In a newly released article in press for Ophthalmology, American Board of Ophthalmology Director Steven J. Gedde, MD, discusses the assessment of surgical competence from the perspective of residency program directors.
To learn more about recent program graduates who reportedly struggled with surgical competence and to evaluate differences that have occurred since a similar survey was last conducted nearly 20 years ago, Dr. Gedde and his team of co-researchers from the Bascom Palmer Eye Institute distributed a survey to accredited ophthalmology training programs in 2019. The survey addressed surgical competence among ophthalmology residents who graduated during the past decade.
Of the 116 program directors who received the survey, 91 (78%) completed a response. Their responses accounted for 3,848 ophthalmology residents who were graduated within a 10-year period, of which 268 (7%) were designated as falling behind in surgical competence. Dr. Gedde’s study found that 84% of those with noted surgical skill development issues were successfully remediated by the programs, leaving programs to advance to the American Board of Ophthalmology’s certification process fewer than 4 residents per year who struggle to demonstrate appropriate surgical skills.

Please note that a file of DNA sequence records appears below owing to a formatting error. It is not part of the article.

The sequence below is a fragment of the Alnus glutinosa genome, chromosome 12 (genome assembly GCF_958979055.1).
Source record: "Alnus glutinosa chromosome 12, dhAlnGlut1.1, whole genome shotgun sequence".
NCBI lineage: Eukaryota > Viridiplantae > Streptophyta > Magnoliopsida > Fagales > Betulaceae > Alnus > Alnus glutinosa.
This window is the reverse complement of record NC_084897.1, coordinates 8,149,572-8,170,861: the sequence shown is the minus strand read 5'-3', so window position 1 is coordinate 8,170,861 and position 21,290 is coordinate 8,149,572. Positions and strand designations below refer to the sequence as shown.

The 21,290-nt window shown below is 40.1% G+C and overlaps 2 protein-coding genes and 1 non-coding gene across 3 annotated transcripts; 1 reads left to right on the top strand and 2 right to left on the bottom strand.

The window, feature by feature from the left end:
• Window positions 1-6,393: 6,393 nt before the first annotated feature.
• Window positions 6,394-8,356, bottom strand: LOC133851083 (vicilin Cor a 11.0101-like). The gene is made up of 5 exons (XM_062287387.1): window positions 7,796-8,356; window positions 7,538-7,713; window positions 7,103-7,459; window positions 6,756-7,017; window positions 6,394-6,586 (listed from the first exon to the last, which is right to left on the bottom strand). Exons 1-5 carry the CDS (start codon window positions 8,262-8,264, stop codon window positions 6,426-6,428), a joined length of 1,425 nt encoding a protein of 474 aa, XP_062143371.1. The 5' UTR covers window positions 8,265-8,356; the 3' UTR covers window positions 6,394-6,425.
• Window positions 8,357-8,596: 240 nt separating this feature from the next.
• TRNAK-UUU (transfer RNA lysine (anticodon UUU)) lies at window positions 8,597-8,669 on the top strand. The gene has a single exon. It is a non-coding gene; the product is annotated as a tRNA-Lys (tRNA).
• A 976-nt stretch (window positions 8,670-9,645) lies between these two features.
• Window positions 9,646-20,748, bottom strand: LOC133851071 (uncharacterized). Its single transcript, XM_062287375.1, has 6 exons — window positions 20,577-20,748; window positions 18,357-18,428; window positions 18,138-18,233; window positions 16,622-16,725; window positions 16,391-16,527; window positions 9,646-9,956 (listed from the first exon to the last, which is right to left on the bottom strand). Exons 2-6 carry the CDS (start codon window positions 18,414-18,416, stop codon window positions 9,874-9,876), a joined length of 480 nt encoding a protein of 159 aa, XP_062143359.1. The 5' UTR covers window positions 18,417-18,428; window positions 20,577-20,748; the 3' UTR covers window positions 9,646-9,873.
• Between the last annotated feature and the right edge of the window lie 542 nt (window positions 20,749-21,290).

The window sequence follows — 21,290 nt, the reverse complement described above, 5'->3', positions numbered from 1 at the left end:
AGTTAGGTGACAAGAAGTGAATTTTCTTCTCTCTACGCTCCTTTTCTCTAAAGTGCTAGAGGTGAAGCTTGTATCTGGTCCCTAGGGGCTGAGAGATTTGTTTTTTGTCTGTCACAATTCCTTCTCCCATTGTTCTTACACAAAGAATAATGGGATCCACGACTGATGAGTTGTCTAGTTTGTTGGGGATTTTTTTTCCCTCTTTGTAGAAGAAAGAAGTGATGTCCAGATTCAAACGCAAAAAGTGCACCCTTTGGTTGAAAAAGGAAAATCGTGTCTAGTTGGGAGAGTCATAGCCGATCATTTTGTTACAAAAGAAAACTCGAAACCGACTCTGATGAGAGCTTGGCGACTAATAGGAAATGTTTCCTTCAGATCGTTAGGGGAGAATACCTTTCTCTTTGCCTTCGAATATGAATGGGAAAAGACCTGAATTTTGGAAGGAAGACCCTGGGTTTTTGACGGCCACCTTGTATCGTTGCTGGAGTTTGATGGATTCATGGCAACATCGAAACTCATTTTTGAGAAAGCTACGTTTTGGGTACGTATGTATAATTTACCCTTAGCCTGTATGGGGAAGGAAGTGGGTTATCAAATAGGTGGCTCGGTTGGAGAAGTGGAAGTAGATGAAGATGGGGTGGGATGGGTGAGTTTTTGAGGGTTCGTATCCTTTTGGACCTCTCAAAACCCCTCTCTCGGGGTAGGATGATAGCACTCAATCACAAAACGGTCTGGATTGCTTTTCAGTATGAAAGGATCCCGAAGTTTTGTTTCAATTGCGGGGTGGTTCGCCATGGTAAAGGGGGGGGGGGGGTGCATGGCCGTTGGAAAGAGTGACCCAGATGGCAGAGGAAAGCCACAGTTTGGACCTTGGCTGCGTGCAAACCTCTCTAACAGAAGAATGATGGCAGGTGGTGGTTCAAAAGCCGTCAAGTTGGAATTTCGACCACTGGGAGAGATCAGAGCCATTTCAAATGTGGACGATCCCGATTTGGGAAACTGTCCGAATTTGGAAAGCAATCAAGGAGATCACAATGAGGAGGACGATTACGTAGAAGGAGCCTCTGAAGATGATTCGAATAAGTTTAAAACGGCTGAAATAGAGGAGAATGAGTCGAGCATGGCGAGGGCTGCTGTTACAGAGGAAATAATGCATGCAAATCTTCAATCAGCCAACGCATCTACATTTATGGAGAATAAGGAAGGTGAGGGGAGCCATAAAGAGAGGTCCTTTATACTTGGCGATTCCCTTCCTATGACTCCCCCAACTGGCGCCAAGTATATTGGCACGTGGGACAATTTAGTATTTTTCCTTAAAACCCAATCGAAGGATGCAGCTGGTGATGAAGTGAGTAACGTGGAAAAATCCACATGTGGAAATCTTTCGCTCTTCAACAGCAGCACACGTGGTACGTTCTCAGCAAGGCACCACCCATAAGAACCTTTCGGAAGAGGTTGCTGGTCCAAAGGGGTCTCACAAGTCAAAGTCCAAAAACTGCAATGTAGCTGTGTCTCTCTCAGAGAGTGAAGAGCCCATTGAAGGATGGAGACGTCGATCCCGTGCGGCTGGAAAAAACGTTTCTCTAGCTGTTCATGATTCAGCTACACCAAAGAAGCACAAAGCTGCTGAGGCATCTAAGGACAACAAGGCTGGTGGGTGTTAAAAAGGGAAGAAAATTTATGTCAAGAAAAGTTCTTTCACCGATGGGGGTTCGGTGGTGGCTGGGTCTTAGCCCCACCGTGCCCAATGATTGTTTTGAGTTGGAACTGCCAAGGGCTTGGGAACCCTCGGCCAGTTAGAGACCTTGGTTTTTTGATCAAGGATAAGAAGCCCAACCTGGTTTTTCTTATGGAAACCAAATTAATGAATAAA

What happens to these individuals once they reach the ABO process is something George B. Bartley, MD, the ABO’s Chief Executive Officer, addresses in an accompanying editorial, also in press. Dr. Bartley explores various methods for addressing surgical competence, such as having certifying boards serve as the “last line of defense” between patients and a physician who lacks sufficient surgical skills or whether an alternative option, such as a non-surgical ophthalmology certificate, could be developed.
Ultimately, Dr. Bartley concludes, ophthalmology is a surgical specialty, and training programs are best equipped to address surgical competence. “Unless and until a superior means of assessment becomes available, the ABO must rely on the attestation of program directors and department chairs, whose faculty are in the best position to fairly determine the surgical skills of their graduating residents,” he writes.